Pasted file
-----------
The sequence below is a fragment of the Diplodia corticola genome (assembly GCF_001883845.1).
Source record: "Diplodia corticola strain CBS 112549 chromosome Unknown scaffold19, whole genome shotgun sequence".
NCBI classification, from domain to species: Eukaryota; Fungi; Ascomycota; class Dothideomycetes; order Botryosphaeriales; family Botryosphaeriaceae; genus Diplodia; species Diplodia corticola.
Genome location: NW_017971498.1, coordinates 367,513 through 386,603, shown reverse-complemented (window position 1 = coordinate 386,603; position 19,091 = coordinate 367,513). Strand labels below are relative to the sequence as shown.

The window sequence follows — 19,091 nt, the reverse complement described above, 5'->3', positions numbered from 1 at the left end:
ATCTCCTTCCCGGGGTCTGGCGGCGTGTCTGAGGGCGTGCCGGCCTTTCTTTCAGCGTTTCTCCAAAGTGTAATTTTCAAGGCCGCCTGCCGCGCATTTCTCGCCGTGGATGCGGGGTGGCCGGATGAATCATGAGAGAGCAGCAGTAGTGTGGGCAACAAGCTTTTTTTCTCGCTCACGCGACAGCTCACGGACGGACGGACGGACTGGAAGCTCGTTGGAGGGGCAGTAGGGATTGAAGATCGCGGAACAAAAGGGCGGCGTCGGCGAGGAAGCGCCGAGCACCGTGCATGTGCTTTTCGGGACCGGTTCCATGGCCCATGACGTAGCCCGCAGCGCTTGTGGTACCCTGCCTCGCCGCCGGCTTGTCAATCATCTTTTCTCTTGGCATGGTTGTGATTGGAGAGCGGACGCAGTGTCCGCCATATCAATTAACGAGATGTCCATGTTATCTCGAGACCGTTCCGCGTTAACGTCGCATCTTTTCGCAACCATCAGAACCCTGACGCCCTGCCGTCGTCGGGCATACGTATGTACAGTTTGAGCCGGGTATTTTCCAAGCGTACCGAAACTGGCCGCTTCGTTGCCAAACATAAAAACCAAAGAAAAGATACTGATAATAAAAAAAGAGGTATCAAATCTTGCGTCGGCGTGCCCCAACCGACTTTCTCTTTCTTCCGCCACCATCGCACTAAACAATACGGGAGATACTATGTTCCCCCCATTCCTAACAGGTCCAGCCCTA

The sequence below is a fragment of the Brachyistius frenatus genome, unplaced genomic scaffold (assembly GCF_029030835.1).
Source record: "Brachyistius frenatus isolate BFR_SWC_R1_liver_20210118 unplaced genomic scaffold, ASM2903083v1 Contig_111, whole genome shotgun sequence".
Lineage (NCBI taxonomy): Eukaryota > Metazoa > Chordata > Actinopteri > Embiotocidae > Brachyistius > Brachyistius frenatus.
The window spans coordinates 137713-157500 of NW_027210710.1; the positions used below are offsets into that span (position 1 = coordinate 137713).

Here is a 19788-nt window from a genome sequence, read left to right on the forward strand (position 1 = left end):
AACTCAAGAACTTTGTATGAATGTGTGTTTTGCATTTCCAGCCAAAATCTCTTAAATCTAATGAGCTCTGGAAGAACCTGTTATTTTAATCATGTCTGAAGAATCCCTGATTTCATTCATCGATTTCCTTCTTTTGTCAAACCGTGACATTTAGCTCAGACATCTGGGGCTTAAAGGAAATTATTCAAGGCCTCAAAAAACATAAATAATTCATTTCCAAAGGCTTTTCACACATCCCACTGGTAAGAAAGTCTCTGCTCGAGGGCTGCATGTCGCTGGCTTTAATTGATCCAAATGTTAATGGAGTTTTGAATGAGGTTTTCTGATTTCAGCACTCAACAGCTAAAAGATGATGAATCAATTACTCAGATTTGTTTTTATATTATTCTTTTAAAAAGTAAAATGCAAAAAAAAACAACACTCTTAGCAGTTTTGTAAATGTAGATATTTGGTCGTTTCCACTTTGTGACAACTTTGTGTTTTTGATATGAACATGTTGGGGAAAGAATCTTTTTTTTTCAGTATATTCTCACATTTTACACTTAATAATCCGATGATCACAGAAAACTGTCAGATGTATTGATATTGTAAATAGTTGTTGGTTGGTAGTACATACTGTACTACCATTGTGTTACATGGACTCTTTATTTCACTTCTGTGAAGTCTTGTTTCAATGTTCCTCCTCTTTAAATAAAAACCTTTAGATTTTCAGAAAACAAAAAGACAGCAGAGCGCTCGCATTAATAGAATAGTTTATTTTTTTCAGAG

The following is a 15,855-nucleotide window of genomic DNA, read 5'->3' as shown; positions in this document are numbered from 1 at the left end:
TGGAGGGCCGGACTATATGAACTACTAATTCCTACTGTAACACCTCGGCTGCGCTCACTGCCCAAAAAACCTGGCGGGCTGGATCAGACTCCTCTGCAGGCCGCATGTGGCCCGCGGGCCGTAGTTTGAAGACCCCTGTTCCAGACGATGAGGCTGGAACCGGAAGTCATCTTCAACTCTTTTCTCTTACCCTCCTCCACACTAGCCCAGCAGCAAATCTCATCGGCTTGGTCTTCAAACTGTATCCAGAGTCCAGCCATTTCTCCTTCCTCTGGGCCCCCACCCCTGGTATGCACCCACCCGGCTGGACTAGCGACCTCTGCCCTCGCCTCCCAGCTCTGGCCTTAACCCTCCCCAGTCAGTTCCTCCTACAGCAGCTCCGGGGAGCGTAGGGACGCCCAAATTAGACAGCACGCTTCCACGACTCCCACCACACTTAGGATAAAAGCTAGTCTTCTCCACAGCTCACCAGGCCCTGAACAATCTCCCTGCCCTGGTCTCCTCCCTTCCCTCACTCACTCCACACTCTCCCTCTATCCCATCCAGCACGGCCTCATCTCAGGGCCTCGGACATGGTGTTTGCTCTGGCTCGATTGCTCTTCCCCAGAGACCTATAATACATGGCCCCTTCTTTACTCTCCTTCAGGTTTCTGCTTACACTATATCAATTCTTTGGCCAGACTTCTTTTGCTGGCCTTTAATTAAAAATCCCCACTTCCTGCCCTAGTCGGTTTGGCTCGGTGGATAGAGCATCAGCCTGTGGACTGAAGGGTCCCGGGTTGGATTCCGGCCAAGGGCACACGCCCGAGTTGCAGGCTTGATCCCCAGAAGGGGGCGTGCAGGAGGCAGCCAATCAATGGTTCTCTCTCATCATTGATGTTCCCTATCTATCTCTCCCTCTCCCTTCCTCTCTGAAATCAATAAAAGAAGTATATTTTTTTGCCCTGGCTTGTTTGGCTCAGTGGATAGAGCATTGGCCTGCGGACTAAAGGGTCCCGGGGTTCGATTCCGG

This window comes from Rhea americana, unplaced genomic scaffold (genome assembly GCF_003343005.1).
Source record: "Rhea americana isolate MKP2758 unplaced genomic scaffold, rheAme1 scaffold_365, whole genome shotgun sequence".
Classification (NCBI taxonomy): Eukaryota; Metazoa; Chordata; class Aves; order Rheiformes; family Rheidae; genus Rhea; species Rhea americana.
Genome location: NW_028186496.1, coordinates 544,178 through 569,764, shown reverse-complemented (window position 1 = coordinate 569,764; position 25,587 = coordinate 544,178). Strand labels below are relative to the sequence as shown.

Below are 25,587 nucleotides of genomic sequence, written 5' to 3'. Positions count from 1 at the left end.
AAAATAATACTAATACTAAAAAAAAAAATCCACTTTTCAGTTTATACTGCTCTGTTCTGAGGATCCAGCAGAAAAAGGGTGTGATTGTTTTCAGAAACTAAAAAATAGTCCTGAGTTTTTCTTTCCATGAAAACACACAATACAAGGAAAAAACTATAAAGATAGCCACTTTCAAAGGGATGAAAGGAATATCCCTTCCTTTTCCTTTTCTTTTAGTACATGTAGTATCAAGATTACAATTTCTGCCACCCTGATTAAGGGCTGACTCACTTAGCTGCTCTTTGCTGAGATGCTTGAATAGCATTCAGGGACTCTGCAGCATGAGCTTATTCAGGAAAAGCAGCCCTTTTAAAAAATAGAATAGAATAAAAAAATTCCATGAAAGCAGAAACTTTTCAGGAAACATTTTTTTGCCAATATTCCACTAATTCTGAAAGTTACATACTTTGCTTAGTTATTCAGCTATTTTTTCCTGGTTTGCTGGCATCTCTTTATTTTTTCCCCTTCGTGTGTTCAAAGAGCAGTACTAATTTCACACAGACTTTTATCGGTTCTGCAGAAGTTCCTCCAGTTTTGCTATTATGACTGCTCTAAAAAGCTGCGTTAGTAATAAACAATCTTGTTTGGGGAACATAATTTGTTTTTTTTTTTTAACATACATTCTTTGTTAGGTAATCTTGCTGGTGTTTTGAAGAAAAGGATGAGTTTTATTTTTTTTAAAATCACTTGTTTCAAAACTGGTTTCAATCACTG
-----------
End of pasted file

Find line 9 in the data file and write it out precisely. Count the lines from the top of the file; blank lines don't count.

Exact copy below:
Lineage (NCBI taxonomy): Eukaryota > Metazoa > Chordata > Actinopteri > Embiotocidae > Brachyistius > Brachyistius frenatus.